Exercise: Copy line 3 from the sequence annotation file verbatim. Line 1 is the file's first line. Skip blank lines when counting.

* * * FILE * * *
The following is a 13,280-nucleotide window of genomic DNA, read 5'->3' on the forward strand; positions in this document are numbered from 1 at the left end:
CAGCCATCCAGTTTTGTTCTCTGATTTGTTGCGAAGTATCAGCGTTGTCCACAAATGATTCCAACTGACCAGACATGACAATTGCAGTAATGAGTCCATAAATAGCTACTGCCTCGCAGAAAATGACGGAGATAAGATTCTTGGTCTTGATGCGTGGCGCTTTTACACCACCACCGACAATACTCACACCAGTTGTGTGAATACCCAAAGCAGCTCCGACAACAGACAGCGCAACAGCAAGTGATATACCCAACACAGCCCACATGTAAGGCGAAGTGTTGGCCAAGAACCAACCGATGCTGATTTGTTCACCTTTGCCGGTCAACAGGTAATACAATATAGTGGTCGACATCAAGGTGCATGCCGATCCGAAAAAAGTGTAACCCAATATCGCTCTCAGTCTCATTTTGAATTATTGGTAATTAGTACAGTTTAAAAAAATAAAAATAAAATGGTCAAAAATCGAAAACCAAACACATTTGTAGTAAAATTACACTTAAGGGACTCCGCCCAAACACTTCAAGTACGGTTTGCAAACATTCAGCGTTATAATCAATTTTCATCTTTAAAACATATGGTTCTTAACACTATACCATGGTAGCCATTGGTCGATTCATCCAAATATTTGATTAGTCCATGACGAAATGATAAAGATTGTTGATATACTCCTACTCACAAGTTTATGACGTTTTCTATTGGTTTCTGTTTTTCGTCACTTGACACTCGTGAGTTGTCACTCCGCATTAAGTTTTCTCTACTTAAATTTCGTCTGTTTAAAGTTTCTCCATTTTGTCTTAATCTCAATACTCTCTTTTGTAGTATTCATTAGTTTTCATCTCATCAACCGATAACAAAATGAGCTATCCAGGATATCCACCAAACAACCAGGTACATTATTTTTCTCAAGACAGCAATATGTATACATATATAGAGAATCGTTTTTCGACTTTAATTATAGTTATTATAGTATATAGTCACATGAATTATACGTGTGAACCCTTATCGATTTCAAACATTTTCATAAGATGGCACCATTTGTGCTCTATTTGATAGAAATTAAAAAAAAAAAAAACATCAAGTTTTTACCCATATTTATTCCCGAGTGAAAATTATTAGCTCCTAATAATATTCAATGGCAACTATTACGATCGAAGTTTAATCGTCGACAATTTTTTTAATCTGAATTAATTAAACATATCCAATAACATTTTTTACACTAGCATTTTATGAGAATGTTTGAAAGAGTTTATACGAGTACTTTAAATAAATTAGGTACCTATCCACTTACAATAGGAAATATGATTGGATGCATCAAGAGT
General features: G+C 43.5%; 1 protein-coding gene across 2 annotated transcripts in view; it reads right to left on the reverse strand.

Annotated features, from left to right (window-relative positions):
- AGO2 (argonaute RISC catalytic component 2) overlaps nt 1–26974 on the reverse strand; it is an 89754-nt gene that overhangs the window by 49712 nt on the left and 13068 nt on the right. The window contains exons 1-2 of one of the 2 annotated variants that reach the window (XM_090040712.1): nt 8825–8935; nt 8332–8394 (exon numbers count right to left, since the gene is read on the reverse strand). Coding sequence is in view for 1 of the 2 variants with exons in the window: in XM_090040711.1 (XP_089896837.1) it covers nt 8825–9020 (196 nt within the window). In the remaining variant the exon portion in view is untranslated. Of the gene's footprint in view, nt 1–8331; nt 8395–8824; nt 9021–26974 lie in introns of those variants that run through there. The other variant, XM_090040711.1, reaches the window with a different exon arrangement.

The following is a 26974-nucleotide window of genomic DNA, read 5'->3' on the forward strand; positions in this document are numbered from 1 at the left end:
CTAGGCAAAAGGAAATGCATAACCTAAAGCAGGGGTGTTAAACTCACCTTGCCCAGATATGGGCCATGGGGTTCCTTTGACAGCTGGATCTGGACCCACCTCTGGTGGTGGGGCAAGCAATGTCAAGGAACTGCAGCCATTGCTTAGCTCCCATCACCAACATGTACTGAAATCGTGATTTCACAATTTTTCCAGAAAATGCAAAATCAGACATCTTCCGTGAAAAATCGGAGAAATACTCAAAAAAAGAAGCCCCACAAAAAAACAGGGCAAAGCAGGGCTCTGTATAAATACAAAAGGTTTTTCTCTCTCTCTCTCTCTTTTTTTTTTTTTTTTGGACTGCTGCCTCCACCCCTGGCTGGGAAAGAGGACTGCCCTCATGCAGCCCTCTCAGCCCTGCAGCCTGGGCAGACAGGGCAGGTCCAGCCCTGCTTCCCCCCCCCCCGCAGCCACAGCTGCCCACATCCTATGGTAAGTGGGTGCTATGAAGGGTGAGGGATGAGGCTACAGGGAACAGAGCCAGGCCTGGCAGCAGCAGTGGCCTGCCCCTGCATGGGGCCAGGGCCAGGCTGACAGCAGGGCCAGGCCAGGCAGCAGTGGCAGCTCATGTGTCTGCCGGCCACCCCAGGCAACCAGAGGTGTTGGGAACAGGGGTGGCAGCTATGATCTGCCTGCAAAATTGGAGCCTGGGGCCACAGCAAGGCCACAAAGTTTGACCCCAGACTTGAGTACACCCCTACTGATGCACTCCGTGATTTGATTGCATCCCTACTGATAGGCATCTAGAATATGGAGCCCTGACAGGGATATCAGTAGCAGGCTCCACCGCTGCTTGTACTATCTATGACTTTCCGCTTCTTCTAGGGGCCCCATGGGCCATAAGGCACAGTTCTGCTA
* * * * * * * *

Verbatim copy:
General features: G+C 43.5%; 1 protein-coding gene across 2 annotated transcripts in view; it reads right to left on the reverse strand.